Magnus the magnificent
Faster Everywhere: SystemSix and Magnus Cort conquer stage 10 of the Tour
Some stages of the Tour feel like several stages, all rolled into one. Magnus Cort Nielsen’s memory of today will probably feel especially so.
On the first of three consecutive stages rising into the French Alps, the day started with relative calm. The ride up Côte de Chevenoz, then down into Thonon-les-Bains, was brisk if uneventful. The break began then, however, 60km into the 148-km stage. Cort and his teammate, Italy’s Alberto Bettiol, broke away from the peloton with 23 other riders. Bettiol would eventually jump off the front, with approximately 40km remaining.
A bizarre scene awaited him only a few kilometers later, however. A group of protestors, seeking to draw attention to climate issues, had staged themselves on the valley road, some of them literally chained together, having ignited pink smoke bombs that poured heavily into the air. Bettiol weaved through the seated protestors and kept charging, but was halted by race officials shortly after. The remainder of the peloton caught up, the protest was cleared, and the race was reinstated, with Bettiol’s 29-second time gap allowed over the breakaway before the rest of the riders continued.
The climb up to Megéve saw Bettiol reeled back into the chasing group of 12 with only 10km to the stage’s finish. Bettiol faded back soon after, having played his role perfectly on the day, protecting and then setting the stage for his teammate. But Cort then dropped off the back of the group, too, with 6km remaining. The team’s chance at a stage win seemed gone. Bettiol was done. Cort seemed spent.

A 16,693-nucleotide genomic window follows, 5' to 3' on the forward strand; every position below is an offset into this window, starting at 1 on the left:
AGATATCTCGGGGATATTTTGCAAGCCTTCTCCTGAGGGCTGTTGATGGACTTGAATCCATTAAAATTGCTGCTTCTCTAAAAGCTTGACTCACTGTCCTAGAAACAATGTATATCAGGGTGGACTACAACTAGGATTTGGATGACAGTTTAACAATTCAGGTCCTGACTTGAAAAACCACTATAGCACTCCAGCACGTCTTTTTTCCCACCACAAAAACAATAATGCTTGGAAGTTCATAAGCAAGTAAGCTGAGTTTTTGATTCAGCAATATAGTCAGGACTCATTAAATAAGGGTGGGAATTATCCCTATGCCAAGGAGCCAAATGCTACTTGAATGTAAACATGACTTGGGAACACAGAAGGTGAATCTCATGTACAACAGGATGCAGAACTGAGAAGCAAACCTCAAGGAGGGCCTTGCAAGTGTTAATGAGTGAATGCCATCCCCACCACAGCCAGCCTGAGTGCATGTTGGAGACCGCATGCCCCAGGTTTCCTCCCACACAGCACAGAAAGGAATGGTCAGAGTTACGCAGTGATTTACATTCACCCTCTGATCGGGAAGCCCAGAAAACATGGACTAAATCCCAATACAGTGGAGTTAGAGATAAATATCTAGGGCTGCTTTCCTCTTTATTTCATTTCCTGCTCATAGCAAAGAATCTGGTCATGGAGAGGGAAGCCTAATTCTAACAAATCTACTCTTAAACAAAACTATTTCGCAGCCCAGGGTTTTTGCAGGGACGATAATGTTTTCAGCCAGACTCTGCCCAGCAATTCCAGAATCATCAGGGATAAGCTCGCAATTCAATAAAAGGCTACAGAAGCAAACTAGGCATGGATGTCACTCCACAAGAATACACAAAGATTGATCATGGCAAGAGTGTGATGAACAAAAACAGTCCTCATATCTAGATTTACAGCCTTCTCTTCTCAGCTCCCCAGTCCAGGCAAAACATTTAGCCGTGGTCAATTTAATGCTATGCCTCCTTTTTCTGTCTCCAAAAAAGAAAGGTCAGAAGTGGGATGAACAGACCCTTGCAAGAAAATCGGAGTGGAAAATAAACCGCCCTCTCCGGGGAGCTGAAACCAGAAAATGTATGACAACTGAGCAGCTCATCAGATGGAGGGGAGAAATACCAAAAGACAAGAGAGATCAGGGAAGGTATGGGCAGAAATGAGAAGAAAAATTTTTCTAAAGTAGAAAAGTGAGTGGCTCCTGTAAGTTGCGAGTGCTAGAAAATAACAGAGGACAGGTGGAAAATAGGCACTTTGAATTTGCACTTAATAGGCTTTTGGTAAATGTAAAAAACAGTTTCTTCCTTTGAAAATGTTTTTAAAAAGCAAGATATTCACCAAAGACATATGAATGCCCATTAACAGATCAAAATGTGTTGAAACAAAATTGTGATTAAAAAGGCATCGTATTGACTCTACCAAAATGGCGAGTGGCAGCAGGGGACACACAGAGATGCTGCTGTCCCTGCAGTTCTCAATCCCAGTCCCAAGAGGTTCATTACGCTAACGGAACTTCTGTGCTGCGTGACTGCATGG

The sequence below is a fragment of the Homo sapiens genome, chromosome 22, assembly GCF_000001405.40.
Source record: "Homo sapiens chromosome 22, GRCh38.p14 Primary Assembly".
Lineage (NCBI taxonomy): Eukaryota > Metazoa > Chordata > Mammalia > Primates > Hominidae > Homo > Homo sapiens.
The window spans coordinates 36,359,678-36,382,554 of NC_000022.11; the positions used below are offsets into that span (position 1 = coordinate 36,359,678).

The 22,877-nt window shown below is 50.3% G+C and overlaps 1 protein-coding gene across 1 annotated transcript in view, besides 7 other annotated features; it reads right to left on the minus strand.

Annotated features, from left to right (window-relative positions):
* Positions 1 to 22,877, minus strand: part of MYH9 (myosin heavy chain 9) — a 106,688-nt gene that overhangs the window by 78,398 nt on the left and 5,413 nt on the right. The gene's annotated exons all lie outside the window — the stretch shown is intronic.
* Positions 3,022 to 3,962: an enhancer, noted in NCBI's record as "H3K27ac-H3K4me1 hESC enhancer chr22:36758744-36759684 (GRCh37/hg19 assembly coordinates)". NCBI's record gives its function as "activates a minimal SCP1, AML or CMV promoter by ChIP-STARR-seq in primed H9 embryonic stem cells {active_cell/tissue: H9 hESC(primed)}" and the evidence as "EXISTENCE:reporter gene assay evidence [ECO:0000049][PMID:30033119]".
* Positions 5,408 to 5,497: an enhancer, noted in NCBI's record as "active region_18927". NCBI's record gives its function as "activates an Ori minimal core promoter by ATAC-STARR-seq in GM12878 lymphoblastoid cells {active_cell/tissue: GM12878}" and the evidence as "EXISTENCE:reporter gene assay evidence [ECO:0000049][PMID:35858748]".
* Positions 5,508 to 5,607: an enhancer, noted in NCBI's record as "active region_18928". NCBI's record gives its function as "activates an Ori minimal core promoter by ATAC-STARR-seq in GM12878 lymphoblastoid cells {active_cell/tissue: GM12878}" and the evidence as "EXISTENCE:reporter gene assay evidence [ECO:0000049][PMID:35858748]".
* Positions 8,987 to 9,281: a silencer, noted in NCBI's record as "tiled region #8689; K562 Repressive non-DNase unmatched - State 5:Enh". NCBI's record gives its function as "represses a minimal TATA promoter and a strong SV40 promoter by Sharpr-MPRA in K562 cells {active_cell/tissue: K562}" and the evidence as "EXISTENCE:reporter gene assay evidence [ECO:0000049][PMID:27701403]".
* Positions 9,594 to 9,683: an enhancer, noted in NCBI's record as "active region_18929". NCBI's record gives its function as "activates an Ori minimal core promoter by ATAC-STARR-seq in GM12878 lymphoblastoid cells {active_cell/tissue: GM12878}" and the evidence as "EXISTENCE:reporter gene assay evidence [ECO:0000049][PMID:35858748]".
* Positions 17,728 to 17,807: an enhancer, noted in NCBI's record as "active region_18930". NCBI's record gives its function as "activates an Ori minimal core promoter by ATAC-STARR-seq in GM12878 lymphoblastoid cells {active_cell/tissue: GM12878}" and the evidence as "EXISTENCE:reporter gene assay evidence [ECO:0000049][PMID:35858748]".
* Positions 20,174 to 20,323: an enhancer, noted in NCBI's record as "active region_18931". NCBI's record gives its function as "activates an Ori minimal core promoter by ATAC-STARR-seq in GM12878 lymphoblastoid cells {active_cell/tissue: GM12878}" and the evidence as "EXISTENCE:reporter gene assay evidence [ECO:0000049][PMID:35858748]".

He wasn’t. He fought his way back up into the group, which had thinned further. The finish neared. The final charge for the line was led by BikeExchange’s Nick Schultz. He went off hard. He looked strong. But Cort, flying forth aboard his SystemSix, broke out, now at Schultz’s heels. In a sprint that seemed to last forever, Cort dug deep. Side-by-side now. Final meters. At the finish, Cort’s thrown front wheel edged out Schutlz’s by mere centimeters. He’d won the stage. And SystemSix had won another race, atop another climb, after another sprint. Truly, faster everywhere.
For his part, Bettiol took home a well-deserved Most Combative Rider award for the day.
“It was unbelievable. I can’t believe what just happened today,”
an exhausted but effusive Cort shared after crossing the line. “I was on the limit for so long on this climb. Luckily, I had Bettiol. He was really strong and was in front which meant I could sit on and save some energy. Somehow, I was losing the group a couple of times in the last kilometers but suddenly it was all back together, and I was there.”
“I saw a sign of the Tour de France and I told myself, ‘This one is mine.’ I just had to take it, no matter the price,” he added. “It can’t be any bigger than this.”